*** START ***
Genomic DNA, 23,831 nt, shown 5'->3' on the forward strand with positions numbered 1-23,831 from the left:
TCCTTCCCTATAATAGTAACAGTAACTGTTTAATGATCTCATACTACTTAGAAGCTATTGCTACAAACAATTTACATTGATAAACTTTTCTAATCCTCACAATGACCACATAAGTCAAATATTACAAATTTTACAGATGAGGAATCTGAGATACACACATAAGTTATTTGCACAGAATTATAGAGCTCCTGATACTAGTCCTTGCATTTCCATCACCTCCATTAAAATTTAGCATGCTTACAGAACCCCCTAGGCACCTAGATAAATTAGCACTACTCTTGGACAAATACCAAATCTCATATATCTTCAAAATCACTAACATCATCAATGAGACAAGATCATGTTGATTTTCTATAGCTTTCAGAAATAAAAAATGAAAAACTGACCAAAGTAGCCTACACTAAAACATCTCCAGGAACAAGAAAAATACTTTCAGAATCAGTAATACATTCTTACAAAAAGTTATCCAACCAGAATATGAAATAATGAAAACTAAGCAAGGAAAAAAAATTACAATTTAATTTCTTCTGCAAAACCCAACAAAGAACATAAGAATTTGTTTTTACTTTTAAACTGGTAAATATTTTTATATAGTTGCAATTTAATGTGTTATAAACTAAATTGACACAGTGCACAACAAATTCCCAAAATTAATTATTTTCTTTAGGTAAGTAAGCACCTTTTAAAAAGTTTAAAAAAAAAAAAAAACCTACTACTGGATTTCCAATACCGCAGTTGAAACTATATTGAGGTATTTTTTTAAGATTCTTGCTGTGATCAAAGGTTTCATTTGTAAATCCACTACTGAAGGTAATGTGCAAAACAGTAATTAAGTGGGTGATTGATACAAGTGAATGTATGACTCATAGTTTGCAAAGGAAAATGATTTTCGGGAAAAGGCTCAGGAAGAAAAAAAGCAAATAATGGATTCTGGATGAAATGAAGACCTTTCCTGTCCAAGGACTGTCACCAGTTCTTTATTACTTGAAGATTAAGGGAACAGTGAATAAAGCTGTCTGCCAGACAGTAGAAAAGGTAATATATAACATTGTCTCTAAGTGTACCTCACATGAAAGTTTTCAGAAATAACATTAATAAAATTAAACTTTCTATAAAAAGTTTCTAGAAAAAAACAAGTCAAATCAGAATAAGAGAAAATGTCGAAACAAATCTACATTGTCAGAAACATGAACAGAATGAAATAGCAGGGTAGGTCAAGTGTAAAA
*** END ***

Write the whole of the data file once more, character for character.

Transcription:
Genomic DNA, 23,831 nt, shown 5'->3' on the forward strand with positions numbered 1-23,831 from the left:
TCCTTCCCTATAATAGTAACAGTAACTGTTTAATGATCTCATACTACTTAGAAGCTATTGCTACAAACAATTTACATTGATAAACTTTTCTAATCCTCACAATGACCACATAAGTCAAATATTACAAATTTTACAGATGAGGAATCTGAGATACACACATAAGTTATTTGCACAGAATTATAGAGCTCCTGATACTAGTCCTTGCATTTCCATCACCTCCATTAAAATTTAGCATGCTTACAGAACCCCCTAGGCACCTAGATAAATTAGCACTACTCTTGGACAAATACCAAATCTCATATATCTTCAAAATCACTAACATCATCAATGAGACAAGATCATGTTGATTTTCTATAGCTTTCAGAAATAAAAAATGAAAAACTGACCAAAGTAGCCTACACTAAAACATCTCCAGGAACAAGAAAAATACTTTCAGAATCAGTAATACATTCTTACAAAAAGTTATCCAACCAGAATATGAAATAATGAAAACTAAGCAAGGAAAAAAAATTACAATTTAATTTCTTCTGCAAAACCCAACAAAGAACATAAGAATTTGTTTTTACTTTTAAACTGGTAAATATTTTTATATAGTTGCAATTTAATGTGTTATAAACTAAATTGACACAGTGCACAACAAATTCCCAAAATTAATTATTTTCTTTAGGTAAGTAAGCACCTTTTAAAAAGTTTAAAAAAAAAAAAAAACCTACTACTGGATTTCCAATACCGCAGTTGAAACTATATTGAGGTATTTTTTTAAGATTCTTGCTGTGATCAAAGGTTTCATTTGTAAATCCACTACTGAAGGTAATGTGCAAAACAGTAATTAAGTGGGTGATTGATACAAGTGAATGTATGACTCATAGTTTGCAAAGGAAAATGATTTTCGGGAAAAGGCTCAGGAAGAAAAAAAGCAAATAATGGATTCTGGATGAAATGAAGACCTTTCCTGTCCAAGGACTGTCACCAGTTCTTTATTACTTGAAGATTAAGGGAACAGTGAATAAAGCTGTCTGCCAGACAGTAGAAAAGGTAATATATAACATTGTCTCTAAGTGTACCTCACATGAAAGTTTTCAGAAATAACATTAATAAAATTAAACTTTCTATAAAAAGTTTCTAGAAAAAAACAAGTCAAATCAGAATAAGAGAAAATGTCGAAACAAATCTACATTGTCAGAAACATGAACAGAATGAAATAGCAGGGTAGGTCAAGTGTAAAA